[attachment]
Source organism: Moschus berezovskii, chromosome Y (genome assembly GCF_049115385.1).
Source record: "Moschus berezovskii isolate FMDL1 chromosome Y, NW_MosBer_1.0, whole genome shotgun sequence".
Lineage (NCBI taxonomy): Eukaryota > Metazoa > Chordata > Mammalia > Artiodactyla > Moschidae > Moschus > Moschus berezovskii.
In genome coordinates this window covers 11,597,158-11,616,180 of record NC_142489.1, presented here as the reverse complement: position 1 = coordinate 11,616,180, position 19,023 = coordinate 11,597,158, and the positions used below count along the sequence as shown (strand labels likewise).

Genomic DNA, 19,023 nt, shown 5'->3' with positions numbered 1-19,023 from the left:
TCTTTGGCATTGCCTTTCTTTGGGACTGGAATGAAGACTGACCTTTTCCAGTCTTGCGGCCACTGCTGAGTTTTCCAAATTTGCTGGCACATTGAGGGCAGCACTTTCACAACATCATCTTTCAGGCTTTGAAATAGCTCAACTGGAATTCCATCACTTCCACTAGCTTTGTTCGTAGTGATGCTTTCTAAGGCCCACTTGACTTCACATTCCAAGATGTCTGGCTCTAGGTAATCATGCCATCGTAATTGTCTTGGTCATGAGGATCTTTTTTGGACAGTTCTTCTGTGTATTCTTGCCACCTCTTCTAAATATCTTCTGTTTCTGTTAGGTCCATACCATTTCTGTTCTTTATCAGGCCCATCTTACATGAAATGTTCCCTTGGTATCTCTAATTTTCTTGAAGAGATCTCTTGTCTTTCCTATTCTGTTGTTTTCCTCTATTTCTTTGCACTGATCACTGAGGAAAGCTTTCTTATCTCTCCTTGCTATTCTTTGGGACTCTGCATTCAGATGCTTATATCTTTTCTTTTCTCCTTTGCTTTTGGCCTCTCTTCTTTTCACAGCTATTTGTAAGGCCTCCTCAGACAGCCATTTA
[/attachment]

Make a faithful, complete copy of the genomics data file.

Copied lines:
Source organism: Moschus berezovskii, chromosome Y (genome assembly GCF_049115385.1).
Source record: "Moschus berezovskii isolate FMDL1 chromosome Y, NW_MosBer_1.0, whole genome shotgun sequence".
Lineage (NCBI taxonomy): Eukaryota > Metazoa > Chordata > Mammalia > Artiodactyla > Moschidae > Moschus > Moschus berezovskii.
In genome coordinates this window covers 11,597,158-11,616,180 of record NC_142489.1, presented here as the reverse complement: position 1 = coordinate 11,616,180, position 19,023 = coordinate 11,597,158, and the positions used below count along the sequence as shown (strand labels likewise).

Genomic DNA, 19,023 nt, shown 5'->3' with positions numbered 1-19,023 from the left:
TCTTTGGCATTGCCTTTCTTTGGGACTGGAATGAAGACTGACCTTTTCCAGTCTTGCGGCCACTGCTGAGTTTTCCAAATTTGCTGGCACATTGAGGGCAGCACTTTCACAACATCATCTTTCAGGCTTTGAAATAGCTCAACTGGAATTCCATCACTTCCACTAGCTTTGTTCGTAGTGATGCTTTCTAAGGCCCACTTGACTTCACATTCCAAGATGTCTGGCTCTAGGTAATCATGCCATCGTAATTGTCTTGGTCATGAGGATCTTTTTTGGACAGTTCTTCTGTGTATTCTTGCCACCTCTTCTAAATATCTTCTGTTTCTGTTAGGTCCATACCATTTCTGTTCTTTATCAGGCCCATCTTACATGAAATGTTCCCTTGGTATCTCTAATTTTCTTGAAGAGATCTCTTGTCTTTCCTATTCTGTTGTTTTCCTCTATTTCTTTGCACTGATCACTGAGGAAAGCTTTCTTATCTCTCCTTGCTATTCTTTGGGACTCTGCATTCAGATGCTTATATCTTTTCTTTTCTCCTTTGCTTTTGGCCTCTCTTCTTTTCACAGCTATTTGTAAGGCCTCCTCAGACAGCCATTTA